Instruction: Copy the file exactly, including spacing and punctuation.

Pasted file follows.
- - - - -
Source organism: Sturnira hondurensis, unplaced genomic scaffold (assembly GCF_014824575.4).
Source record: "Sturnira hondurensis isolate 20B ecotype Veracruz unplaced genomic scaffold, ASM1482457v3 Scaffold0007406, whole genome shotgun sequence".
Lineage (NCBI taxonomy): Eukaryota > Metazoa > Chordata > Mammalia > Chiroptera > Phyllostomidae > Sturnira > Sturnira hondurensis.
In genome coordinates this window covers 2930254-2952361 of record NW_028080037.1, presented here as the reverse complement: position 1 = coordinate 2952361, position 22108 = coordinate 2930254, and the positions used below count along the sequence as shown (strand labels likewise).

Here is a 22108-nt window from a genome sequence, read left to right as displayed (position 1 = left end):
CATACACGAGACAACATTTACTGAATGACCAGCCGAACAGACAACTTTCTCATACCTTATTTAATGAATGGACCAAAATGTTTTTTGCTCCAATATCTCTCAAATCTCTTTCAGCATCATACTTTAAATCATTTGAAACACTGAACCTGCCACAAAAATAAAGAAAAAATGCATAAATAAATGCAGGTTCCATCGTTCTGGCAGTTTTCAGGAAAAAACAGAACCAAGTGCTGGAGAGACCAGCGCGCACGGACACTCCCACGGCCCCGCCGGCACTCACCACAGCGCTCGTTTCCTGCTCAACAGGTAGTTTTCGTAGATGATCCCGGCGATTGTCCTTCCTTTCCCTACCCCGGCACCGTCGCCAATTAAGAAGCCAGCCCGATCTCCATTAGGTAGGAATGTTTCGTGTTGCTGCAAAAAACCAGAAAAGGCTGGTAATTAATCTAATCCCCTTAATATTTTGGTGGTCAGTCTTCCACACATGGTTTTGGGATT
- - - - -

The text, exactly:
Source organism: Sturnira hondurensis, unplaced genomic scaffold (assembly GCF_014824575.4).
Source record: "Sturnira hondurensis isolate 20B ecotype Veracruz unplaced genomic scaffold, ASM1482457v3 Scaffold0007406, whole genome shotgun sequence".
Lineage (NCBI taxonomy): Eukaryota > Metazoa > Chordata > Mammalia > Chiroptera > Phyllostomidae > Sturnira > Sturnira hondurensis.
In genome coordinates this window covers 2930254-2952361 of record NW_028080037.1, presented here as the reverse complement: position 1 = coordinate 2952361, position 22108 = coordinate 2930254, and the positions used below count along the sequence as shown (strand labels likewise).

Here is a 22108-nt window from a genome sequence, read left to right as displayed (position 1 = left end):
CATACACGAGACAACATTTACTGAATGACCAGCCGAACAGACAACTTTCTCATACCTTATTTAATGAATGGACCAAAATGTTTTTTGCTCCAATATCTCTCAAATCTCTTTCAGCATCATACTTTAAATCATTTGAAACACTGAACCTGCCACAAAAATAAAGAAAAAATGCATAAATAAATGCAGGTTCCATCGTTCTGGCAGTTTTCAGGAAAAAACAGAACCAAGTGCTGGAGAGACCAGCGCGCACGGACACTCCCACGGCCCCGCCGGCACTCACCACAGCGCTCGTTTCCTGCTCAACAGGTAGTTTTCGTAGATGATCCCGGCGATTGTCCTTCCTTTCCCTACCCCGGCACCGTCGCCAATTAAGAAGCCAGCCCGATCTCCATTAGGTAGGAATGTTTCGTGTTGCTGCAAAAAACCAGAAAAGGCTGGTAATTAATCTAATCCCCTTAATATTTTGGTGGTCAGTCTTCCACACATGGTTTTGGGATT